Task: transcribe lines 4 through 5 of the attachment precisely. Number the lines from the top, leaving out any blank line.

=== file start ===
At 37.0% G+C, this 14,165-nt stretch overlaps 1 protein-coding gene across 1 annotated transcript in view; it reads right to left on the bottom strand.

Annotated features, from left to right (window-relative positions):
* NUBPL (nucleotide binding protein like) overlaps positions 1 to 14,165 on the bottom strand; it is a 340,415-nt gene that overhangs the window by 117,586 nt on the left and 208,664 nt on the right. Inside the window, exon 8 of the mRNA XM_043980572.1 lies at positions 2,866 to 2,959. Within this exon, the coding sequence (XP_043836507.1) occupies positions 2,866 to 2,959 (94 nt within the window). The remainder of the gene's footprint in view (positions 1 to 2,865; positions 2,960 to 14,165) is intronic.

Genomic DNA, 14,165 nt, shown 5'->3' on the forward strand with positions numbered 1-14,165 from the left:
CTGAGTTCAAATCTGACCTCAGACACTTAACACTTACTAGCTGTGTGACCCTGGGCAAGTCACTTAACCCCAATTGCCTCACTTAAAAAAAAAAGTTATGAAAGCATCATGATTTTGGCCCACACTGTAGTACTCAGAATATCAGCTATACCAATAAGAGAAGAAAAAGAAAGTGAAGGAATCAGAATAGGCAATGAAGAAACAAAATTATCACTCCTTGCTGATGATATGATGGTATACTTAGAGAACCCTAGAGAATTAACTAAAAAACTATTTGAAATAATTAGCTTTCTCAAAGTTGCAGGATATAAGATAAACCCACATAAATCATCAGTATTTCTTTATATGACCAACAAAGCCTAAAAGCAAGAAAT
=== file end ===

Genomic DNA, 14,165 nt, shown 5'->3' on the forward strand with positions numbered 1-14,165 from the left:
CTGAGTTCAAATCTGACCTCAGACACTTAACACTTACTAGCTGTGTGACCCTGGGCAAGTCACTTAACCCCAATTGCCTCACTTAAAAAAAAAAGTTATGAAAGCATCATGATTTTGGCCCACACTGTAGTACTCAGAATATCAGCTATACCAATAAGAGAAGAAAAAGAAAGTGAAGGAATCAGAATAGGCAATGAAGAAACAAAATTATCACTCCTTGCTGATGATATGATGGTATACTTAGAGAACCCTAGAGAATTAACTAAAAAACTATTTGAAATAATTAGCTTTCTCAAAGTTGCAGGATATAAGATAAACCCACATAAATCATCAGTATTTCTTTATATGACCAACAAAGCCTAAAAGCAAGAAAT